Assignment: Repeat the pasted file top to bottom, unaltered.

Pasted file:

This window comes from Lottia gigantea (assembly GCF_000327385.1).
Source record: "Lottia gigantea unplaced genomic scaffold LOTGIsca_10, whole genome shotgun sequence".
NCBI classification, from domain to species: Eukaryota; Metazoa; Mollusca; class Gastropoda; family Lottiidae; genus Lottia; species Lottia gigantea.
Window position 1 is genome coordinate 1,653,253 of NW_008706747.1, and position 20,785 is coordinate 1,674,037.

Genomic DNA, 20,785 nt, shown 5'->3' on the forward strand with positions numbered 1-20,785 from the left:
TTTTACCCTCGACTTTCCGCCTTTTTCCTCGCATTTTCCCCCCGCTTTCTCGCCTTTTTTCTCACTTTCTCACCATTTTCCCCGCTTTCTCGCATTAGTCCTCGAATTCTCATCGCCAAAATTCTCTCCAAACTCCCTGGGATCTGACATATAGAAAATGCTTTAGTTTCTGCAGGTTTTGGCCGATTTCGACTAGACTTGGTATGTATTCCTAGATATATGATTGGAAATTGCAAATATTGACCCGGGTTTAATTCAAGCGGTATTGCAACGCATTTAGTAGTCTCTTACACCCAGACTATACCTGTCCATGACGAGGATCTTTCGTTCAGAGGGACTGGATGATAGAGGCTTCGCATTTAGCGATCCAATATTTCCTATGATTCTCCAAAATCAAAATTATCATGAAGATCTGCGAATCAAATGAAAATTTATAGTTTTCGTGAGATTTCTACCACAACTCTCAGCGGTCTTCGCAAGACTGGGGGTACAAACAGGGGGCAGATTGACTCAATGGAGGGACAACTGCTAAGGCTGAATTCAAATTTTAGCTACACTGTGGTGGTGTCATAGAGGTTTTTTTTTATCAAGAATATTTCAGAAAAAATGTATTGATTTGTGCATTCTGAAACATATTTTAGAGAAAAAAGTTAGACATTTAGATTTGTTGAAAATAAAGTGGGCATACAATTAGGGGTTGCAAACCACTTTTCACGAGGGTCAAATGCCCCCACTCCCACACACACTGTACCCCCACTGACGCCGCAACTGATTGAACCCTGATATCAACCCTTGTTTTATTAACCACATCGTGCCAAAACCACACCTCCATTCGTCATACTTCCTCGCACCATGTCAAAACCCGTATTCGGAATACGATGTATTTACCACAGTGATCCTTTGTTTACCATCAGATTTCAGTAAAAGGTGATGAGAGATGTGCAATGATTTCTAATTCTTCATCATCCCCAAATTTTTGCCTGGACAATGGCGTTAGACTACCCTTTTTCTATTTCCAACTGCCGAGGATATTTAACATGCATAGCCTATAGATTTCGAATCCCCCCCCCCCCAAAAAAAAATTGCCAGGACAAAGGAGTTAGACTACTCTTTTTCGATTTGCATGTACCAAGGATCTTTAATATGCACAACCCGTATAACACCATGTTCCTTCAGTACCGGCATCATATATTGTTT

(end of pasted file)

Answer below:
This window comes from Lottia gigantea (assembly GCF_000327385.1).
Source record: "Lottia gigantea unplaced genomic scaffold LOTGIsca_10, whole genome shotgun sequence".
NCBI classification, from domain to species: Eukaryota; Metazoa; Mollusca; class Gastropoda; family Lottiidae; genus Lottia; species Lottia gigantea.
Window position 1 is genome coordinate 1,653,253 of NW_008706747.1, and position 20,785 is coordinate 1,674,037.

Genomic DNA, 20,785 nt, shown 5'->3' on the forward strand with positions numbered 1-20,785 from the left:
TTTTACCCTCGACTTTCCGCCTTTTTCCTCGCATTTTCCCCCCGCTTTCTCGCCTTTTTTCTCACTTTCTCACCATTTTCCCCGCTTTCTCGCATTAGTCCTCGAATTCTCATCGCCAAAATTCTCTCCAAACTCCCTGGGATCTGACATATAGAAAATGCTTTAGTTTCTGCAGGTTTTGGCCGATTTCGACTAGACTTGGTATGTATTCCTAGATATATGATTGGAAATTGCAAATATTGACCCGGGTTTAATTCAAGCGGTATTGCAACGCATTTAGTAGTCTCTTACACCCAGACTATACCTGTCCATGACGAGGATCTTTCGTTCAGAGGGACTGGATGATAGAGGCTTCGCATTTAGCGATCCAATATTTCCTATGATTCTCCAAAATCAAAATTATCATGAAGATCTGCGAATCAAATGAAAATTTATAGTTTTCGTGAGATTTCTACCACAACTCTCAGCGGTCTTCGCAAGACTGGGGGTACAAACAGGGGGCAGATTGACTCAATGGAGGGACAACTGCTAAGGCTGAATTCAAATTTTAGCTACACTGTGGTGGTGTCATAGAGGTTTTTTTTTATCAAGAATATTTCAGAAAAAATGTATTGATTTGTGCATTCTGAAACATATTTTAGAGAAAAAAGTTAGACATTTAGATTTGTTGAAAATAAAGTGGGCATACAATTAGGGGTTGCAAACCACTTTTCACGAGGGTCAAATGCCCCCACTCCCACACACACTGTACCCCCACTGACGCCGCAACTGATTGAACCCTGATATCAACCCTTGTTTTATTAACCACATCGTGCCAAAACCACACCTCCATTCGTCATACTTCCTCGCACCATGTCAAAACCCGTATTCGGAATACGATGTATTTACCACAGTGATCCTTTGTTTACCATCAGATTTCAGTAAAAGGTGATGAGAGATGTGCAATGATTTCTAATTCTTCATCATCCCCAAATTTTTGCCTGGACAATGGCGTTAGACTACCCTTTTTCTATTTCCAACTGCCGAGGATATTTAACATGCATAGCCTATAGATTTCGAATCCCCCCCCCCCCAAAAAAAAATTGCCAGGACAAAGGAGTTAGACTACTCTTTTTCGATTTGCATGTACCAAGGATCTTTAATATGCACAACCCGTATAACACCATGTTCCTTCAGTACCGGCATCATATATTGTTT